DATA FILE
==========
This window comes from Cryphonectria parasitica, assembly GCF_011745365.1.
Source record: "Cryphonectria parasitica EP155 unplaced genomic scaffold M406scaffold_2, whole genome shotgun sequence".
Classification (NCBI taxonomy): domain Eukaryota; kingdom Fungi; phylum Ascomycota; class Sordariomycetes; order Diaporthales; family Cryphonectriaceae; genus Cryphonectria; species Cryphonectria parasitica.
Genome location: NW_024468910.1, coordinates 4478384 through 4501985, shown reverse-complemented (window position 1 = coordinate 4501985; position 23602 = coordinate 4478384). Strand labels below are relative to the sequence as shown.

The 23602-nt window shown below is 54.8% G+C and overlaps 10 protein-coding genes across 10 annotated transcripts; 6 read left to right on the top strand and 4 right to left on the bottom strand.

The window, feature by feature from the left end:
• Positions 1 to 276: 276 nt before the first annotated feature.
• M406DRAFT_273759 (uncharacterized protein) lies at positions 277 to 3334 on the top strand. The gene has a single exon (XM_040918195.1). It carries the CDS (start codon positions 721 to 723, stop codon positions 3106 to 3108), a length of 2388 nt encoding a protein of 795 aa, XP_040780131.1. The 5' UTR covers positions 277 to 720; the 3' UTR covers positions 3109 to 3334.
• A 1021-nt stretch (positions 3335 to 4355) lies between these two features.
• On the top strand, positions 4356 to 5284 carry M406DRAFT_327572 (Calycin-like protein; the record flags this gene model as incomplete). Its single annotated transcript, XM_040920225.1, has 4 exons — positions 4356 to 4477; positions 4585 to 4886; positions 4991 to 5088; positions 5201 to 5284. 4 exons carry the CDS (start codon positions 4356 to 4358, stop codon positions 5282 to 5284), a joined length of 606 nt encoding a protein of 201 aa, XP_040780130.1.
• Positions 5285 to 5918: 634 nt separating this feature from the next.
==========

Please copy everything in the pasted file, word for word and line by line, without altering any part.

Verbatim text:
This window comes from Cryphonectria parasitica, assembly GCF_011745365.1.
Source record: "Cryphonectria parasitica EP155 unplaced genomic scaffold M406scaffold_2, whole genome shotgun sequence".
Classification (NCBI taxonomy): domain Eukaryota; kingdom Fungi; phylum Ascomycota; class Sordariomycetes; order Diaporthales; family Cryphonectriaceae; genus Cryphonectria; species Cryphonectria parasitica.
Genome location: NW_024468910.1, coordinates 4478384 through 4501985, shown reverse-complemented (window position 1 = coordinate 4501985; position 23602 = coordinate 4478384). Strand labels below are relative to the sequence as shown.

The 23602-nt window shown below is 54.8% G+C and overlaps 10 protein-coding genes across 10 annotated transcripts; 6 read left to right on the top strand and 4 right to left on the bottom strand.

The window, feature by feature from the left end:
• Positions 1 to 276: 276 nt before the first annotated feature.
• M406DRAFT_273759 (uncharacterized protein) lies at positions 277 to 3334 on the top strand. The gene has a single exon (XM_040918195.1). It carries the CDS (start codon positions 721 to 723, stop codon positions 3106 to 3108), a length of 2388 nt encoding a protein of 795 aa, XP_040780131.1. The 5' UTR covers positions 277 to 720; the 3' UTR covers positions 3109 to 3334.
• A 1021-nt stretch (positions 3335 to 4355) lies between these two features.
• On the top strand, positions 4356 to 5284 carry M406DRAFT_327572 (Calycin-like protein; the record flags this gene model as incomplete). Its single annotated transcript, XM_040920225.1, has 4 exons — positions 4356 to 4477; positions 4585 to 4886; positions 4991 to 5088; positions 5201 to 5284. 4 exons carry the CDS (start codon positions 4356 to 4358, stop codon positions 5282 to 5284), a joined length of 606 nt encoding a protein of 201 aa, XP_040780130.1.
• Positions 5285 to 5918: 634 nt separating this feature from the next.